High Man, p.1Jay Clarke
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By JAY CLARKE
Illustrated by KOSSIN
[Transcriber's Note: This etext was produced from Galaxy Science FictionJune 1954. Extensive research did not uncover any evidence that the U.S.copyright on this publication was renewed.]
[Sidenote: _Roger got his chance to rise in the world ... and wound upwith his head in the clouds!_]
London, W. 1April 3
Roger BrisbyHotel MassilonNew York, N. Y.
I haven't heard from you since you arrived in New York. Are you well?
All my love,Anne
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London, W. 1April 11
Really, Roger, you might have some consideration. After all, I _am_ yourfiancee. The very least you could do is drop me a postal card, even ifyou _are_ on a business trip. I worry about you, Roger. It's been threeweeks since I've heard from you.
* * * * *
London, W. 1April 16
My dear Roger,
I won't stand for it. I simply _won't_! I know you too well! You'reprobably running around with those awful American women, and using _my_money to do it! Business trip, indeed! Don't think an ocean between usis going to stop me from finding out what you're doing! You write methis instant!
* * * * *
VIA WU CABLES LONDON APR 24ROGER BRISBYHOTEL MASSILON NY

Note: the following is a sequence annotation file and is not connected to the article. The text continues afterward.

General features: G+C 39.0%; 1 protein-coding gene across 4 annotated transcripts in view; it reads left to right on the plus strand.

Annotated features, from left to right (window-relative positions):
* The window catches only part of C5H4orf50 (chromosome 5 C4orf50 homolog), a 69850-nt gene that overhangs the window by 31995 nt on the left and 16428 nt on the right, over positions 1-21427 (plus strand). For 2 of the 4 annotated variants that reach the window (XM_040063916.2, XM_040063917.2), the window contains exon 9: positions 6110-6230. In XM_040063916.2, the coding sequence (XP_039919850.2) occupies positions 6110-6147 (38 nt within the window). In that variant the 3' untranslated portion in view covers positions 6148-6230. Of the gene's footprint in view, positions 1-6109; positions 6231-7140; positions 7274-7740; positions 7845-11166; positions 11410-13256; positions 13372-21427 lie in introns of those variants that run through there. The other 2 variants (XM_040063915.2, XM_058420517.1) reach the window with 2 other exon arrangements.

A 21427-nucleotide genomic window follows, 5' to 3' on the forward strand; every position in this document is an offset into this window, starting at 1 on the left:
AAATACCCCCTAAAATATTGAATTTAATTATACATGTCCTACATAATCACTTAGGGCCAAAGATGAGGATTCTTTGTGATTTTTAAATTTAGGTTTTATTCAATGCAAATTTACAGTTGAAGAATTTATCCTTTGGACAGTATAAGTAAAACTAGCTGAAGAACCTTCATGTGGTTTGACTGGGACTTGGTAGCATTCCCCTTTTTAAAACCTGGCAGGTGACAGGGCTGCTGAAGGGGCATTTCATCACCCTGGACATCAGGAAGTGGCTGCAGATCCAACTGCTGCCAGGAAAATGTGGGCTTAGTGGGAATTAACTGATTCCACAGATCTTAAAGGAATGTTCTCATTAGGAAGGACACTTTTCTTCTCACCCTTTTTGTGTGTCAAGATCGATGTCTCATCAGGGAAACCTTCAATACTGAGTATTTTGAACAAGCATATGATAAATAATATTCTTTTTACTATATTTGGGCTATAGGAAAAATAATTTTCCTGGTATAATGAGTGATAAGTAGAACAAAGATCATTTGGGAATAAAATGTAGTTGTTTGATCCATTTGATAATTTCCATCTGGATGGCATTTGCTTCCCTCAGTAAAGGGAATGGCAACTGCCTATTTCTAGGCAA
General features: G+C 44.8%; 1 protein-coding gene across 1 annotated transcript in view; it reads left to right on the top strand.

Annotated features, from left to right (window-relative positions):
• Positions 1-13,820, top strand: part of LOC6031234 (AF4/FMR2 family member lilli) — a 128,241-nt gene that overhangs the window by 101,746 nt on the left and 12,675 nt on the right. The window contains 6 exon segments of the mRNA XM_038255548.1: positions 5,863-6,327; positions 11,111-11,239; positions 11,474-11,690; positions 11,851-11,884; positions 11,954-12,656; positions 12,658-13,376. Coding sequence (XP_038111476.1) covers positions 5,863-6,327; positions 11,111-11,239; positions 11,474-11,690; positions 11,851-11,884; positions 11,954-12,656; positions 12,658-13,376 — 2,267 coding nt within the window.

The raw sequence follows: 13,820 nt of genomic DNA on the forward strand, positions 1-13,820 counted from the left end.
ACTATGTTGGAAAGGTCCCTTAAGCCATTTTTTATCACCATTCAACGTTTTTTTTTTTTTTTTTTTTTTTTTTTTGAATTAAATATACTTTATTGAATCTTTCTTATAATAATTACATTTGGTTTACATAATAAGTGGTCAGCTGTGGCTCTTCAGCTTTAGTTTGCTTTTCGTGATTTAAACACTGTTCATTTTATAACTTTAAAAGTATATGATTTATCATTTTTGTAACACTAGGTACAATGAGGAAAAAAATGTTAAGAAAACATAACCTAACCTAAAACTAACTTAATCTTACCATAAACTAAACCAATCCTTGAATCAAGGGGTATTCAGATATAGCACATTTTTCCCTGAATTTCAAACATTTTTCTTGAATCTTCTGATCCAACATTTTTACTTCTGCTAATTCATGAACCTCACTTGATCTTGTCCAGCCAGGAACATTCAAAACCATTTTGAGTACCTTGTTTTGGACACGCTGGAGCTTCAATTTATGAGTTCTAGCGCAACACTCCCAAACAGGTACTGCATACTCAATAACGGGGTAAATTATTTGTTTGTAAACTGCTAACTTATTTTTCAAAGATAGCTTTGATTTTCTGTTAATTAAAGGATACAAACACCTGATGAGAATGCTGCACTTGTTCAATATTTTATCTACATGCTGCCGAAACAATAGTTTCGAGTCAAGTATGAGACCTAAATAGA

FIVE WEEKS SINCE WORD FROM YOU STOP IF DONT HEAR FROM YOU TWENTY FOURREPEAT TWENTY FOUR HOURS COMMA ENGAGEMENT BROKEN STOP ALSO WILL SUE FORBREACH OF PROMISE COMMA DESERTION COMMA AND EXTORTION AND FRAUD FORMONEY YOU HAVE BORROWED FROM ME STOP CABLE COLLECT STOP I STOPPED YOURDRAW ON MY ACCOUNT AT BANK STOP ANNE
* * * * *
Hotel Massilon, N. Y.April 25
My dearest Anne,
Please forgive the delay in replying to your letters and cable. Thetruth is that I was quite unable to write, anxious as I was to do so.It's a rather long story, but I would like to explain just how this cameto be and so prove how unfounded your suspicions were.
You see, shortly after I arrived here, I ran into a ProfessorPhelps-Smythe Burdinghaugh, lately of England. Professor Burdinghaughhas been forced to resign from several universities in England becauseof the rather free manner in which he conducted his experiments. Headmitted that no less than 16 physics laboratories have been demolishedthrough his own miscalculations.
At any rate, finding the atmosphere in our country somewhat cool towardhis continued researches, he came to New York, which, as you know, isinhabited wholly by wealthy eccentrics, tourists and boors. Such anenvironment was eminently suited to the Professor's needs and he settledhere to work on an anti-gravity belt, his lifelong project.